Madeleine Redfern's brother was snowmobiling on the ice of Frobisher Bay in 2014 when it happened.
"He went through the ice where historically it had been solid, and thankfully, he was able to be rescued by helicopter," said Redfern, a former mayor of Iqaluit. "Otherwise we would have lost him."
Her brother's story is no longer unique, says Redfern. "There have been a number of hunters that have gone through sea ice around the North. Ice roads in other northern regions are having shorter periods and there's more risk of vehicles falling through."
Arctic lands and water aren't what they used to be. Redfern says conditions are less predictable. Annual freeze-ups are happening later, and breakups earlier. Places where ice was once frozen solid are now more precarious.
All this is a grim reminder that the consequences of climate change are being felt right now.
On Monday, the United Nations Intergovernmental Panel on Climate Change released a harrowing assessment of the planet's present and future climate.
It says weather extremes will intensify as global warming continues, and many changes to ice sheets and sea levels will be irreversible for centuries to come.
For the polar regions, the report's findings are especially stark.
It's likely that warming has occurred in the Arctic at more than twice the global rate. More frequent and severe coastal flooding is essentially guaranteed, it says.
Perhaps most alarming: the Arctic Ocean is projected to become virtually ice-free during the summer at least once over the next 30 years.
This summer laid bare the real cost to Northern communities of new and escalating environmental change.
In Nunavut, reports came in of salmon and other wildlife encroaching on territory where they are not typically seen.
Thawing and slumping permafrost, said Redfern, is affecting Nunavutbuildings, roads and airport runways.
"If we don't act quickly and we don't act now, it's going to cost us a lot more," she said. "There's going to also be a lot more unpredictability, and harms, and potentially loss of life."
Changes will 'ruin cultural activities'
If nothing is done, climate change will "ruin cultural activities," said Eriel Lugt, one of seven teenagers from Tuktoyaktuk, N.W.T., who made a documentary on climate change in 2019 that caught the attention of the United Nations.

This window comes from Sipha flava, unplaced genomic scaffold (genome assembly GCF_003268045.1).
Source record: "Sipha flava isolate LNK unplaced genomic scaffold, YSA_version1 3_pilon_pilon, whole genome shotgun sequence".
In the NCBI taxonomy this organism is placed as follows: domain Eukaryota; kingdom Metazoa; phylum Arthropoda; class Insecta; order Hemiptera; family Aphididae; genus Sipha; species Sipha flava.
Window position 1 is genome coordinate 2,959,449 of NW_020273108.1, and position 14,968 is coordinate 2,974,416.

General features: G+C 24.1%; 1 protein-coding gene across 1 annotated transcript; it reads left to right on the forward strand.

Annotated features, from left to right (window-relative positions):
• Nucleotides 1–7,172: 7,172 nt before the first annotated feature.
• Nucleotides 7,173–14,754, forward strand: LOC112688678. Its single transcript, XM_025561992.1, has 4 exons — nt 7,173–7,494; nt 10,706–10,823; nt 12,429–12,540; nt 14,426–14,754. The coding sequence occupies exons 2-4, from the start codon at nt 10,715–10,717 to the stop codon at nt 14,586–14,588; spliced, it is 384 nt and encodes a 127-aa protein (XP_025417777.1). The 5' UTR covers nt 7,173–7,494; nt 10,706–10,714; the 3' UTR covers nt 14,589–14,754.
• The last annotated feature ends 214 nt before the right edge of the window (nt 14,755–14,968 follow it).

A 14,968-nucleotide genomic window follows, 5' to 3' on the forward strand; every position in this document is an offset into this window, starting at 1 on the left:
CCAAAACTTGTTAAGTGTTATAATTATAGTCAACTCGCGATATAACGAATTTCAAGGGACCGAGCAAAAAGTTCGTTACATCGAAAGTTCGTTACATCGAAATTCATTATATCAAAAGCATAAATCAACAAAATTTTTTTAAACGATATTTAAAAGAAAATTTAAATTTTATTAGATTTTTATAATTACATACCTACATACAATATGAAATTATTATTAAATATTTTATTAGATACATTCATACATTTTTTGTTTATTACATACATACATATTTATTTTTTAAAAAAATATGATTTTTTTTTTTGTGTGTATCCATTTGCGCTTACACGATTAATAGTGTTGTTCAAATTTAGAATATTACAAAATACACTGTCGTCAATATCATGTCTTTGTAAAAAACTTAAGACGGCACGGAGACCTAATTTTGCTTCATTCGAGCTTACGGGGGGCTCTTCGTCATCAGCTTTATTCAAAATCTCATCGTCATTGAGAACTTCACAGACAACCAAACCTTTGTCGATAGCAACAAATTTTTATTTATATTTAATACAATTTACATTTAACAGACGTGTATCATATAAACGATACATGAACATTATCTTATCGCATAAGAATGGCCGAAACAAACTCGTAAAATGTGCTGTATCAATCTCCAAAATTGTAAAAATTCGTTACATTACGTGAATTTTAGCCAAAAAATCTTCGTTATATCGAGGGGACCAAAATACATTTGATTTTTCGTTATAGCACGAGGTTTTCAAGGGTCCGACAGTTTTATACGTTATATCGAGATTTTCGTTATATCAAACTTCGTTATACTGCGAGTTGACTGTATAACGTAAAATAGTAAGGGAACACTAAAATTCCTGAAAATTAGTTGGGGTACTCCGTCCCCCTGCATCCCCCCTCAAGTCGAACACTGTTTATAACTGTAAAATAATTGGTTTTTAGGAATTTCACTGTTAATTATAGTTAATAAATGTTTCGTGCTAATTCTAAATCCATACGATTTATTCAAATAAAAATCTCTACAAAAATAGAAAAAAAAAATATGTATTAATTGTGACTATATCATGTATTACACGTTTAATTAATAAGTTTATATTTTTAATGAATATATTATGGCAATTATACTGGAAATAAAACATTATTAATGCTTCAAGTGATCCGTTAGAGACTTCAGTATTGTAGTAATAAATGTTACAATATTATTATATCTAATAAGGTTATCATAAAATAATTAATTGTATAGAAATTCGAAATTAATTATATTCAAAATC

"For our community [climate change] is quite noticeable, as we have the Arctic Ocean right here," she said over Facebook Messenger on Monday.
"The water rises and takes chunks out of our land, and also melts permafrost which we are based on."
For Lugt, young people's involvement in climate action is essential, because it's their future that's at stake.
To Asad Chishti, the UN's climate change report isn't surprising.
The Whitehorse-based climate and community organizer says it's going to take a massive remodeling of global and local economies to protect the planet for future generations.
"[For] Yukoners or northerners, to be in line with what these targets demand, our lifestyles would have to change so drastically," he said.
The complexity of the issue is personal for Chishti.
He says his father fed their family with a job in the oil and gas industry.
"Oil and gas workers aren't to blame," said Chishti.
"All of us who have these cars, and who have these homes that run on diesel generators here in the North, during the winter — we drive that demand, which then pushes industry to supply.
He said every person needs to take responsibility for putting fossil fuels "on such a pedestal."
With a federal election expected this fall, Chishti has this message for candidates: "If climate change … is not one of your top two, top three priorities, don't run."
Climate considerations, he says, must be integrated into every platform plank, from transportation policy to housing.
Chishti encourages people to hold onto hope.
"But also," he said, "hope is not a plan."
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